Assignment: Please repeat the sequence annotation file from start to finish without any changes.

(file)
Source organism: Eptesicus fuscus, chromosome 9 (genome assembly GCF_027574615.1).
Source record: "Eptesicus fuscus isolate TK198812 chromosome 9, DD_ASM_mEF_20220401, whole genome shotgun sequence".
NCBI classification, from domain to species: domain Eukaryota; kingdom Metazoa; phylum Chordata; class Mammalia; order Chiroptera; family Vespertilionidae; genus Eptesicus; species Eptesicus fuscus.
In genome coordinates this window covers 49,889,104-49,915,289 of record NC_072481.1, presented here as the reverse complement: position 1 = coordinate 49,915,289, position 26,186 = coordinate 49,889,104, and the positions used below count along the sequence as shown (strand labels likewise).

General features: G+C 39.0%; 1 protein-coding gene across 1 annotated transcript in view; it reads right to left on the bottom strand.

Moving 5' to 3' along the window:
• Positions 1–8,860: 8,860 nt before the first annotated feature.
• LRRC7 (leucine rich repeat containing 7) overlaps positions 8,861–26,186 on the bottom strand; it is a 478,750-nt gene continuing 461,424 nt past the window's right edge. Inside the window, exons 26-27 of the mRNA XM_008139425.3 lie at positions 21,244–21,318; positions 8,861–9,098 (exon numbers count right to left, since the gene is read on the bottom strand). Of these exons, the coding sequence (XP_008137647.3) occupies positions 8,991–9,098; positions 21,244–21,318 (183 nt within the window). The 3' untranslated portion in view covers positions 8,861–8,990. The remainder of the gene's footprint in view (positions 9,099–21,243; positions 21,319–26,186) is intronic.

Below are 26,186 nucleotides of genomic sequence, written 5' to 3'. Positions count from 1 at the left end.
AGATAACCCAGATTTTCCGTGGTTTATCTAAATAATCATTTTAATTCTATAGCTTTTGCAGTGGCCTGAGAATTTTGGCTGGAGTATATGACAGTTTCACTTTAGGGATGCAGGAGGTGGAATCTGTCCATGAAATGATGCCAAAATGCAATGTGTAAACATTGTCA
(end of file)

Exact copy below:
Source organism: Eptesicus fuscus, chromosome 9 (genome assembly GCF_027574615.1).
Source record: "Eptesicus fuscus isolate TK198812 chromosome 9, DD_ASM_mEF_20220401, whole genome shotgun sequence".
NCBI classification, from domain to species: domain Eukaryota; kingdom Metazoa; phylum Chordata; class Mammalia; order Chiroptera; family Vespertilionidae; genus Eptesicus; species Eptesicus fuscus.
In genome coordinates this window covers 49,889,104-49,915,289 of record NC_072481.1, presented here as the reverse complement: position 1 = coordinate 49,915,289, position 26,186 = coordinate 49,889,104, and the positions used below count along the sequence as shown (strand labels likewise).

General features: G+C 39.0%; 1 protein-coding gene across 1 annotated transcript in view; it reads right to left on the bottom strand.

Moving 5' to 3' along the window:
• Positions 1–8,860: 8,860 nt before the first annotated feature.
• LRRC7 (leucine rich repeat containing 7) overlaps positions 8,861–26,186 on the bottom strand; it is a 478,750-nt gene continuing 461,424 nt past the window's right edge. Inside the window, exons 26-27 of the mRNA XM_008139425.3 lie at positions 21,244–21,318; positions 8,861–9,098 (exon numbers count right to left, since the gene is read on the bottom strand). Of these exons, the coding sequence (XP_008137647.3) occupies positions 8,991–9,098; positions 21,244–21,318 (183 nt within the window). The 3' untranslated portion in view covers positions 8,861–8,990. The remainder of the gene's footprint in view (positions 9,099–21,243; positions 21,319–26,186) is intronic.

Below are 26,186 nucleotides of genomic sequence, written 5' to 3'. Positions count from 1 at the left end.
AGATAACCCAGATTTTCCGTGGTTTATCTAAATAATCATTTTAATTCTATAGCTTTTGCAGTGGCCTGAGAATTTTGGCTGGAGTATATGACAGTTTCACTTTAGGGATGCAGGAGGTGGAATCTGTCCATGAAATGATGCCAAAATGCAATGTGTAAACATTGTCA